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The last of the Enola Gay

Posted: August 1, 2014 11:04 a.m.
Updated: August 4, 2014 5:00 a.m.

There may still be about 1.4 million U.S. veterans of World War II still living, but the passing last week of Capt. Theodore “Dutch” Van Kirk, 93, in Stone Mountain, Ga., in many closes the story of that war.

There are still stories to be told, to be sure, by those WWII veterans still needing to tell their tales. Van Kirk, however, was part of the mission that ended the war for good: he was the navigator aboard the Enola Gay, the B-29 that dropped the atomic bomb called “Little Boy” on Hiroshima. Yes, Boxcar dropped the second atomic bomb, “Fat Man” on Nagasaki three days later, but that merely drove the point home: Japan would suffer horribly if it did not surrender, and surrender it did.

Van Kirk was the last of the Enola Gay crew to pass away.

According to the Atlanta Journal-Constitution (AJC), Van Kirk lived in a Stone Mountain retirement community with none other than James Starnes -- a navigator on the U.S.S. Missouri who was on board when the Japanese officially surrendered.

“For more than a decade, the two men put on ‘dog-and-pony’ talks around metro Atlanta that ended World War II,” the AJC reported, and became fast friends.

According to its story, Van Kirk, a Pennsylvania native, joined the Army Air Corps before Pearl Harbor. He became a navigator after washing out as a pilot.

NBC News reported that Van Kirk was 24 years old when he, pilot Col. Paul Tibbets and the rest of the 12-man crew took off from the Northern Marianas island of Tinian to drop “Little Boy.”

I lived on nearby Saipan from 1979 to 1982, my high school years, and visited the site on Tinian from which Van Kirk, Tibbets and crew took off. Even as a young teenager -- and despite the tropical heat and humidity -- I will never forget the chill I felt standing near where the atomic bomb was loaded to be dropped on Hiroshima thousands of miles away, killing so many people.

What I don’t think I realized until reading an account of Van Kirk’s passing in The New York Times is that Hiroshima was also the site of an important army headquarters.

I truly believe the atomic bomb drops were necessary. Not because I believe the citizens of Hiroshima and Nagasaki deserved it -- they did not; no one does. But there is no doubt that without the actions of Van Kirk and his compatriots, far, far more lives would have been lost, both Japanese and American, if we had invaded instead.

Here’s what Van Kirk told the times on the 50th anniversary of the Hiroshima raid about what happened after dropping the bomb:

“The plan jumped and made a sound like sheet metal snapping. Shortly after the second wave, we turned to where we could look out and see the cloud, where the city of Hiroshima had been. The entire city was covered with smoke and dust and dirt. I describe it looking like a pot of black, boiling tar. You could see some fires burning on the edge of the city.”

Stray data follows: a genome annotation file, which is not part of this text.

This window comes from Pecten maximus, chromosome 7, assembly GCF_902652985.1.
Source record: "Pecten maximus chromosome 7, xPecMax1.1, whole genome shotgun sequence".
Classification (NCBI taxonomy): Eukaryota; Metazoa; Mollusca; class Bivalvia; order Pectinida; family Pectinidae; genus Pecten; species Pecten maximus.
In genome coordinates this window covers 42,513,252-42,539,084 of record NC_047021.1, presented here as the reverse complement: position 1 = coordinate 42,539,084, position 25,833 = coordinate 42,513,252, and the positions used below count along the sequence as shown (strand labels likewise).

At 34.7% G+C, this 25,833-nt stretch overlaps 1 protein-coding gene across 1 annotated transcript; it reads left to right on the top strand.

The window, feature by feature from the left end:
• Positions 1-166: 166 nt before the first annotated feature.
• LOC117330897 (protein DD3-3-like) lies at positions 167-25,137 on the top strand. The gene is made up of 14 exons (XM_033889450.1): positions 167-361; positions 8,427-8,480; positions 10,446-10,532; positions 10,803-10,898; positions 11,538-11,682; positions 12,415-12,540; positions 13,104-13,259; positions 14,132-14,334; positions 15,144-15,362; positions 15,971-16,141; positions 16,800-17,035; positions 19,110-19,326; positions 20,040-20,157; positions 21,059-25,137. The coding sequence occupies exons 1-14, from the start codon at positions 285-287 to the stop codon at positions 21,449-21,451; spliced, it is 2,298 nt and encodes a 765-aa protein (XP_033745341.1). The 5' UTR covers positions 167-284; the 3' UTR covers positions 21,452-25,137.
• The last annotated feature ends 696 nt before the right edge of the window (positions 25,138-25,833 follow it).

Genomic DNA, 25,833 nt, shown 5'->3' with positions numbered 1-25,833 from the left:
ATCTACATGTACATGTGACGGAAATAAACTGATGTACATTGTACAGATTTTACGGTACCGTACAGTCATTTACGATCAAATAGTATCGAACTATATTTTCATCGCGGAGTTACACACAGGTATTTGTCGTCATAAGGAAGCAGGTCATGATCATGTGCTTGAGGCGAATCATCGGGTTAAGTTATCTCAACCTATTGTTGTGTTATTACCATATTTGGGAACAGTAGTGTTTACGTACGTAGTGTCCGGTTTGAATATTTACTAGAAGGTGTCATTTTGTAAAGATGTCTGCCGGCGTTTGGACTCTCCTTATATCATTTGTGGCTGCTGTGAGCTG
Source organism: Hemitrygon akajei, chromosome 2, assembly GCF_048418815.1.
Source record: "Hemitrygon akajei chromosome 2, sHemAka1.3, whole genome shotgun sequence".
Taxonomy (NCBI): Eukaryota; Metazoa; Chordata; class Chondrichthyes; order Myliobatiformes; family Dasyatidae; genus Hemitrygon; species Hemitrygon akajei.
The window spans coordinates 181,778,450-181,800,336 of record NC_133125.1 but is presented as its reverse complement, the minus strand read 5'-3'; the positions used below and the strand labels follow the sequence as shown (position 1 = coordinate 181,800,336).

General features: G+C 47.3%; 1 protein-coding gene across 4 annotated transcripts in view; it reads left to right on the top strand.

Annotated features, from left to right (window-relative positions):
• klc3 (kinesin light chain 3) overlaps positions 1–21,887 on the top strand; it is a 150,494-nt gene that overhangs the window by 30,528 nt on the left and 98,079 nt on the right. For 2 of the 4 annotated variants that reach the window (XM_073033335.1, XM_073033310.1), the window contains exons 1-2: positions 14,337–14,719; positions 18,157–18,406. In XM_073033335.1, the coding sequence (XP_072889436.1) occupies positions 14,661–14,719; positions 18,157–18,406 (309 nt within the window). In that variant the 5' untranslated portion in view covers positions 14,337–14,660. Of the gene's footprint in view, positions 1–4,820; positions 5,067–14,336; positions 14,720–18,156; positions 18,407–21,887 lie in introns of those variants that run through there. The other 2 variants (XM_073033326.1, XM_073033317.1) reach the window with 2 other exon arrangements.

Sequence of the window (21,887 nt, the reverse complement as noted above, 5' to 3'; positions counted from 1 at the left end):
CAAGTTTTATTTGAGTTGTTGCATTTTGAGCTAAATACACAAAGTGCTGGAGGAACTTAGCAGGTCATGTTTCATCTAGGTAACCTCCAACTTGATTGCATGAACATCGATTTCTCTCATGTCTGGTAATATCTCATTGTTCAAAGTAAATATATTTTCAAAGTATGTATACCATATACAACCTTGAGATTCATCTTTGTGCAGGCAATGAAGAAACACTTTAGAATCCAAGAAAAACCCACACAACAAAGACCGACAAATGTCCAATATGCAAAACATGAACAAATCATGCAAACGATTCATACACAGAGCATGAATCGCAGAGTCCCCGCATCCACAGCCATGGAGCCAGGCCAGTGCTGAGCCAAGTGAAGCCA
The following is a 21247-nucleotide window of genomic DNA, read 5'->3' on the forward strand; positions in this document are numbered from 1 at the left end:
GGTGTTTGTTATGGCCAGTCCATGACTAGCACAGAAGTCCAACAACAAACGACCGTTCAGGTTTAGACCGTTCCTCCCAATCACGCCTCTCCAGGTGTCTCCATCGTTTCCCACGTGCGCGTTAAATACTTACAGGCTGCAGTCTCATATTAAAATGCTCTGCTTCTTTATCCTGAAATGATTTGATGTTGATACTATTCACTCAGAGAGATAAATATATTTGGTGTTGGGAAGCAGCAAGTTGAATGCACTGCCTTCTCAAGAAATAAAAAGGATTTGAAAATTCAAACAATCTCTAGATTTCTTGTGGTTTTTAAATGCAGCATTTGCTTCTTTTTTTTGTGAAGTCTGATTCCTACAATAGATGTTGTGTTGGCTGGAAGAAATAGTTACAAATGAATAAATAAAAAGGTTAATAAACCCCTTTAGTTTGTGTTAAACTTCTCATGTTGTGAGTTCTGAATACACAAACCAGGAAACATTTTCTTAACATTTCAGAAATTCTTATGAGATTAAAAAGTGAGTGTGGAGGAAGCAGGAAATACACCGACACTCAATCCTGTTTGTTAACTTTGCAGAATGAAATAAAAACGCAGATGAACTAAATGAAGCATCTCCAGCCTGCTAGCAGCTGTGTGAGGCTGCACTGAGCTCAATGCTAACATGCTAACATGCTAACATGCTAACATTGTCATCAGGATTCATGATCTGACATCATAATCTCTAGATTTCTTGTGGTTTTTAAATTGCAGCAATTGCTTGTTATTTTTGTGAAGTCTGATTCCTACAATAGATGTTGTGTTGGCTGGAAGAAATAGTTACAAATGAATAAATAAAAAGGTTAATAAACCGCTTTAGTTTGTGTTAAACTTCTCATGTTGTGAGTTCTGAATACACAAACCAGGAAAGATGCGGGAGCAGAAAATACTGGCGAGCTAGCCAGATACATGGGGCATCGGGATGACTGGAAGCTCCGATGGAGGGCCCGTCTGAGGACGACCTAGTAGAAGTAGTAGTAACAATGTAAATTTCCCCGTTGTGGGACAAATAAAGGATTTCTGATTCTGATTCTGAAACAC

He also felt relieved, he told the Times; he knew the war was over or would be soon.

And Van Kirk never wavered from his belief that he and America had made the right choice.

“We were fighting an enemy that had a reputation for never surrendering, never accepting defeat,” he told the Times. “It’s really hard to talk about morality and war in the same sentence. Where was the mortality in the bombing of Coventry, or the bombing of Dresden, or the Bataan Death March, or the Rape Nanking, or the boming of Pearl Harbor?”

He was right, you know. War is never moral, but is, regrettably, sometimes necessary.

Van Kirk retired in 1946 as a major. For his role on Tinian and in other missions, he received the Silver Star and Distinguished Flying Cross.

After the war, Van Kirk had a long career as a DuPont executive. A check of some other accounts of his passing reveal he earned bachelor and master science degrees in chemical engineering from Bucknell University. He worked for DuPont for 35 years in technical and managerial positions in research and marketing.

It sounds like he lived a good long life following his participation in the war. He did his duty, to the credit of us all.

Japan looking for U.S. MIAs

Since World War II, Japan and America have been pretty good friends, in my opinion.

That is being underscored right now thanks to a group called Kuentai-USA, a Japanese organization that -- according to CBS News and other outlets -- is trying to find the graves of missing American WWII servicemen on Saipan, where I lived.

CBS News: “A developer plans to begin construction in the fall on a condominium near the beach where scores of Americans were killed on July 7, 1944, during Japan’s largest mass suicide attack of the war.”

The remains of at least two American servicemen were found there in 2011 and 2013, but there may be more. The Pentagon says about 20 WWII U.S. servicemen are unaccounted for on Saipan.

Kentai-USA’s founder, a journalist named Usan Kurata, said his organization “believes returning Americans’ remains to their families is the right thing to do.”

They were in Saratoga Springs, N.Y., last week combing through records. Here’s hoping they find what they need to bring these heroes home.


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